Interested applicants can find out more information at the Game and Fish Career Home website.
Important Skills and Knowledge:
Game wardens in Wyoming utilize a diverse skill set, knowledge base, and physical strength. They must:
- be in excellent physical condition
- have good interpersonal, oral, and written communication skills
- know basic wildlife ecology, species identification, and habitat management concepts
- be familiar with game and fish statutes and regulations
- know a variety of outdoor skills, including horseback riding
- attain proficiency in the use and care of firearms
- have a working knowledge of computer software and hardware
- be able to use, maintain and repair equipment used for their job
- be able to create and follow a budget and write reports
Becoming a Federal Fish and Game Warden
Almost half of the land in Wyoming is owned and/or managed by the US Government—a total of over 30 million acres. The state of Wyoming owns almost 4 million acres. Much of the government-owned land is in the form of national parks, forests, wildlife refuges, historic sites, or recreation areas. These include:
- Yellowstone National Park
- Grand Teton National Park
- Bighorn Canyon National Recreation Area
- California National Historic Trail
The US Fish and Wildlife Service operates seven national wildlife refuges in Wyoming, including the National Elk Refuge, which provides a winter home for almost 8,000 elk as well as other high country animals. The Seedskadee National Wildlife Refuge on the Green River hosts a variety of habitats, including those of more than 200 migratory and resident birds.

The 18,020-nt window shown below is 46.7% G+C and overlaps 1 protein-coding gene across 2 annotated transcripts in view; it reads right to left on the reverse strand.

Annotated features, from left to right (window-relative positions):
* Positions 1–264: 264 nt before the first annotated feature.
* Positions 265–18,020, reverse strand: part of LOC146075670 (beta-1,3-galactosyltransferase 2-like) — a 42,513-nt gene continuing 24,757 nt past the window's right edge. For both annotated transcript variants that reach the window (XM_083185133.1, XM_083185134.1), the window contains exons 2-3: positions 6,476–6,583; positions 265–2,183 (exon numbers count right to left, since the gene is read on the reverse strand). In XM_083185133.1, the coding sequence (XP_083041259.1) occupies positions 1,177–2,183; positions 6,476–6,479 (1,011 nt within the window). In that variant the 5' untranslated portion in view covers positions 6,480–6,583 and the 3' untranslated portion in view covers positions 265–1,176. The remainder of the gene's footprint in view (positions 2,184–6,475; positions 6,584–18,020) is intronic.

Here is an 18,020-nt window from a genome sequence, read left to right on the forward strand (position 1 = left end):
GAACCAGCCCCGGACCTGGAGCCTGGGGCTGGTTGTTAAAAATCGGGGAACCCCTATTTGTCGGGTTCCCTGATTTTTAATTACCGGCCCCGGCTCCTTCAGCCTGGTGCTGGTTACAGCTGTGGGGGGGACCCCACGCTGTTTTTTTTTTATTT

US Fish and Wildlife Special Agents operate out of offices in Cody and Lander in Wyoming. They are trained law enforcement officers whose responsibilities include enforce Federal wildlife laws throughout the United States. They target crimes against wildlife resources such as trafficking and habitat destruction and protect endangered and threatened species.
Typical Tasks Game Wardens in Wyoming Perform
Although one of the primary responsibilities of game wardens in Wyoming includes enforcing hunting, fishing, trapping, and boating laws, game wardens also collect biological data, work with landowners for hunting access, help landowners resolve problems such as crop damage or loss of livestock due to wild animals, and respond to injured and nuisance wildlife calls. Game wardens are law enforcement officials, and as such, are tasked with assuring compliance of rules, regulations, and statutes. Game wardens can issue citations and warnings, make arrests, prepare reports, and testify in court.